PROTECTION FROM HARASSMENT ACT
Mr Tong also gave an update on the Protection from Harassment Act (POHA), with 853 applications for Protection Orders (PO) filed as of the end of last year.
"This includes applications by victims of sexual and workplace harassment, online harassment, as well as harassment by neighbours," he said.
"Data based on types of harassment are currently not available, but the State Courts are looking into enhancing the case management system to capture and track such data."
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Of the 853 PO applications filed, 135 cases were sent for mediation. A total of 366 Expedited Protection Orders were granted, meaning the Courts granted interim relief in more than four in 10 applications.
A total of 348 POs were granted, of which more than half were granted with the consent of both parties. "This suggests that a good number of cases were resolved amicably," Mr Tong said.
The remaining applications were either withdrawn, dismissed, struck off or are pending resolution.
Over the years, Mr Tong said the Government has strengthened protections available under POHA by creating new offences like doxxing and introducing new remedies for victims of online falsehoods.
As of the end of last year, 29 cases of doxxing have been filed in the State Courts.
The dedicated Protection from Harassment Courts will also begin operations this year, Mr Tong said, noting that it will simplify procedures and expedite timelines for certain types of applications.
"We will continue to monitor the effectiveness of the 2019 amendments, and provide a more holistic assessment after the POHA Court has been in operation for some time," he added.
DIGITALISING LEGAL PROCESSES
Mr Tong also touched on the digitalisation of legal processes, saying the pandemic has accelerated the shift towards non-traditional modes of court hearings where both litigants and counsel may not be present before the judge in the same physical location.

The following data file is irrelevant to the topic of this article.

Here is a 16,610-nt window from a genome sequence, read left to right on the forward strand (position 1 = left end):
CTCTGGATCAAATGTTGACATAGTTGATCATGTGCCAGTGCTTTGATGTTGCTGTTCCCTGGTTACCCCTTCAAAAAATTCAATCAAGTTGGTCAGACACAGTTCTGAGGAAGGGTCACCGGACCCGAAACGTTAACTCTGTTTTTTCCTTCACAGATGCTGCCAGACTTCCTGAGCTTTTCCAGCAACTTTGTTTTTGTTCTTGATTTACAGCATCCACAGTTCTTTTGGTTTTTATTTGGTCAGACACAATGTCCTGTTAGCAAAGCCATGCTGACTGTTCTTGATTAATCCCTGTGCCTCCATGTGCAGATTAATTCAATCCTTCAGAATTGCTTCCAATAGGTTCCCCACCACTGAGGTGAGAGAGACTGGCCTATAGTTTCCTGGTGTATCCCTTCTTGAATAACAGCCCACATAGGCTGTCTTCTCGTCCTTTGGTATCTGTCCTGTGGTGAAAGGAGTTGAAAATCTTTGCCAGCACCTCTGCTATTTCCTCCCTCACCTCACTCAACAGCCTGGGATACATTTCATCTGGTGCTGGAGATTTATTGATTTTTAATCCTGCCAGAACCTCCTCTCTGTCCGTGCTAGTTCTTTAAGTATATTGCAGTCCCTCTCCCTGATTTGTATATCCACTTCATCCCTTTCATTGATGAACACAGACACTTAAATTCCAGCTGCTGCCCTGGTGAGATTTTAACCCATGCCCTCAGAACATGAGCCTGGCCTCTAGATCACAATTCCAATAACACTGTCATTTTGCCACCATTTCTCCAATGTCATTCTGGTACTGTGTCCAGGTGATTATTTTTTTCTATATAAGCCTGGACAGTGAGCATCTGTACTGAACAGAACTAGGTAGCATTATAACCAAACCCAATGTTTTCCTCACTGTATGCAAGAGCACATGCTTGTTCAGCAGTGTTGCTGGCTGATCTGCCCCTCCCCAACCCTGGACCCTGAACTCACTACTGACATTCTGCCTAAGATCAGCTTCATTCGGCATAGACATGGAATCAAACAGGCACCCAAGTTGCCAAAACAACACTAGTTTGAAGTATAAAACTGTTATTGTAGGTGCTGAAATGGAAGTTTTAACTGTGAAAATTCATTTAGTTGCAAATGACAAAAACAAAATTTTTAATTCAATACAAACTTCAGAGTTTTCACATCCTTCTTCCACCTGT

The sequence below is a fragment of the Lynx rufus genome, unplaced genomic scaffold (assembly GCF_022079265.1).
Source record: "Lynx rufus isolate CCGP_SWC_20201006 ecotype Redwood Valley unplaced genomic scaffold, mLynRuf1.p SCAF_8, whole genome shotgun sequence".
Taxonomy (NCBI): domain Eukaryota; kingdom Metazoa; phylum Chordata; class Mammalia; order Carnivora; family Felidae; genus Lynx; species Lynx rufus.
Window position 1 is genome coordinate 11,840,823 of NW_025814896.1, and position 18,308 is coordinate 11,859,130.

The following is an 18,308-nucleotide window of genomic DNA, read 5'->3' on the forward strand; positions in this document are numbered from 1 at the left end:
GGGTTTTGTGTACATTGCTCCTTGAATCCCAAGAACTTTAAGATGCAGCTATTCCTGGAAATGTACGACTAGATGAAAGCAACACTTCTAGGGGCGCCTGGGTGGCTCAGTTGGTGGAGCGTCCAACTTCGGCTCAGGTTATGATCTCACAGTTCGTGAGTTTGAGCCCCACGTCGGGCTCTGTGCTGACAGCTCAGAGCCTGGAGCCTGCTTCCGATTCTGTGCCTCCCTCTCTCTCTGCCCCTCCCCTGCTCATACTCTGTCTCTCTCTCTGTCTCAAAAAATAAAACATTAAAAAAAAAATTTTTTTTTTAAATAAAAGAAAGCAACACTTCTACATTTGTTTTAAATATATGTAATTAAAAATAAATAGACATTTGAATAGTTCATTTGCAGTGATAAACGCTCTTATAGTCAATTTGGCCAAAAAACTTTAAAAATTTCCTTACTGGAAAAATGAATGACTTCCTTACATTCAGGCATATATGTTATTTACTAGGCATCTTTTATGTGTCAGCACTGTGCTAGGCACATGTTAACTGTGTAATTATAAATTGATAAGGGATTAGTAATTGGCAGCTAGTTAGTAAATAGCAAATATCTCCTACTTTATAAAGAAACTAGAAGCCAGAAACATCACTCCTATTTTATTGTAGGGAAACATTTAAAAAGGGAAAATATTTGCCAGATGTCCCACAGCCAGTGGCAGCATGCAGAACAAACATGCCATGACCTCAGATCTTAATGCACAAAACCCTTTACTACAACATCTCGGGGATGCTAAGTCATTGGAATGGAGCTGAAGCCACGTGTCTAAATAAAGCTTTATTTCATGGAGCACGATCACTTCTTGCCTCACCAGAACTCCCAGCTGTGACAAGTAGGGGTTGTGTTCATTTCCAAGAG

These include conducting hearings through video-link or based on documents filed by parties - measures that have been "positively received" by court users and members of the Bar, Mr Tong said.
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"We will build on these successes and facilitate the technological transformation of our court system, and expand the existing scope of non-traditional modes of hearing," he added.
"This will of course be subject to appropriate safeguards to ensure that the propriety, integrity and fairness of the hearing, which are ultimately of paramount consideration, will be upheld.
"These changes will help the courts to improve the efficiency and accessibility of court processes, and also lower the cost of dispute-resolution for litigants."
Mr Tong acknowledged challenges faced by law practices, especially smaller firms, in having to invest time and effort to identify, curate and integrate technology into their workflows.
Therefore, the Ministry of Law is planning to develop an integrated Legal Tech Platform that unifies law firms’ existing technology tools, Mr Tong said.
The platform will be designed specifically to facilitate legal workflows from end-to-end, enabling law practitioners and lawyers to work anytime and anywhere, he said.
"It will have a single unified user interface for lawyers to access the functionalities, such as case and document management, as part of the existing tools," he added.
"It will also allow lawyers and clients to collaborate easily on legal matters via a one-stop-shop platform as far as technically feasible."
This platform will allow them to share documents and jointly work on such documents on this platform, and aggregate client communications from platforms such as Microsoft Teams and Slack.
"The platform will aim to supplement and support existing legal technology adopted by firms," he added.
"We aim to make lawyers ultimately comfortable with using the existing tools and at the same time going onto the platform and adopting these new legal solutions."
HELPING LAW STUDENTS AND FRESH GRADUATES
As for law students and fresh graduates, Mr Tong said the Law Ministry will continue to work with institutions to finetune curriculums and ensure that law students are well-equipped to meet changing demands in the legal practice.
"This will also include changes to the practice training regime, which MinLaw has accepted in principle, and which it will be working with stakeholders to implement in 2023," he said.
The changes include completing one year of practice training with a firm instead of the current six months, after passing the Singapore Bar examinations.
MP Hany Soh (PAP-Marsiling-Yew Tee) then asked if the ministry could consider expanding the list of places where law graduates can serve their training contracts, including the Law Society's pro bono services where manpower is needed.
"We certainly encourage lawyers to take part in pro bono services and offer their services, and anything we can do to promote that area, we will consider," Mr Tong responded.
"Having said that, a training contract is for the purposes of ensuring that the trainee lawyer comes through to the market, is able to serve and practise in the market.
"So it may not be feasible to just serve a training contract in the Law Society's pro bono office. But that can be certainly one factor and one aspect of practice that they can look into."